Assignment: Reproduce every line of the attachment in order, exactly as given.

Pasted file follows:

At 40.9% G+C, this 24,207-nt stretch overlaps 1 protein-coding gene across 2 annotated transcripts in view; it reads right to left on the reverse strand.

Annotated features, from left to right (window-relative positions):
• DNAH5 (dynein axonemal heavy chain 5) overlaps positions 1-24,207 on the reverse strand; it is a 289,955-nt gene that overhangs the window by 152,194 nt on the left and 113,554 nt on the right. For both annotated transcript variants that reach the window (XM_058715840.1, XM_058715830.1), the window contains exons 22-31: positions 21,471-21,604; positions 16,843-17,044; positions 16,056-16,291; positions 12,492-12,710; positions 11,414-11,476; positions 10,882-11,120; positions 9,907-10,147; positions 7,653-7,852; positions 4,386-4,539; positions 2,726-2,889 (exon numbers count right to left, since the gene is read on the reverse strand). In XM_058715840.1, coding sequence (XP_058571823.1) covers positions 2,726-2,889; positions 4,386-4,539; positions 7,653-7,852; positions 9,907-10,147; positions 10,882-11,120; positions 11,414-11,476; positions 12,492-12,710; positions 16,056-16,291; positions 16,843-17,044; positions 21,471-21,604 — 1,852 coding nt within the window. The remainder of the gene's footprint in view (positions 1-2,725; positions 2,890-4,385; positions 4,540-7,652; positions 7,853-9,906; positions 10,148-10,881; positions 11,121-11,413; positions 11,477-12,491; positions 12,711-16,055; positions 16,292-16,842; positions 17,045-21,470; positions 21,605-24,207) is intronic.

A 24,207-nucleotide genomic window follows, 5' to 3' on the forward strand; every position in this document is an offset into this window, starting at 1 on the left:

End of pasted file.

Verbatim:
At 40.9% G+C, this 24,207-nt stretch overlaps 1 protein-coding gene across 2 annotated transcripts in view; it reads right to left on the reverse strand.

Annotated features, from left to right (window-relative positions):
• DNAH5 (dynein axonemal heavy chain 5) overlaps positions 1-24,207 on the reverse strand; it is a 289,955-nt gene that overhangs the window by 152,194 nt on the left and 113,554 nt on the right. For both annotated transcript variants that reach the window (XM_058715840.1, XM_058715830.1), the window contains exons 22-31: positions 21,471-21,604; positions 16,843-17,044; positions 16,056-16,291; positions 12,492-12,710; positions 11,414-11,476; positions 10,882-11,120; positions 9,907-10,147; positions 7,653-7,852; positions 4,386-4,539; positions 2,726-2,889 (exon numbers count right to left, since the gene is read on the reverse strand). In XM_058715840.1, coding sequence (XP_058571823.1) covers positions 2,726-2,889; positions 4,386-4,539; positions 7,653-7,852; positions 9,907-10,147; positions 10,882-11,120; positions 11,414-11,476; positions 12,492-12,710; positions 16,056-16,291; positions 16,843-17,044; positions 21,471-21,604 — 1,852 coding nt within the window. The remainder of the gene's footprint in view (positions 1-2,725; positions 2,890-4,385; positions 4,540-7,652; positions 7,853-9,906; positions 10,148-10,881; positions 11,121-11,413; positions 11,477-12,491; positions 12,711-16,055; positions 16,292-16,842; positions 17,045-21,470; positions 21,605-24,207) is intronic.

A 24,207-nucleotide genomic window follows, 5' to 3' on the forward strand; every position in this document is an offset into this window, starting at 1 on the left: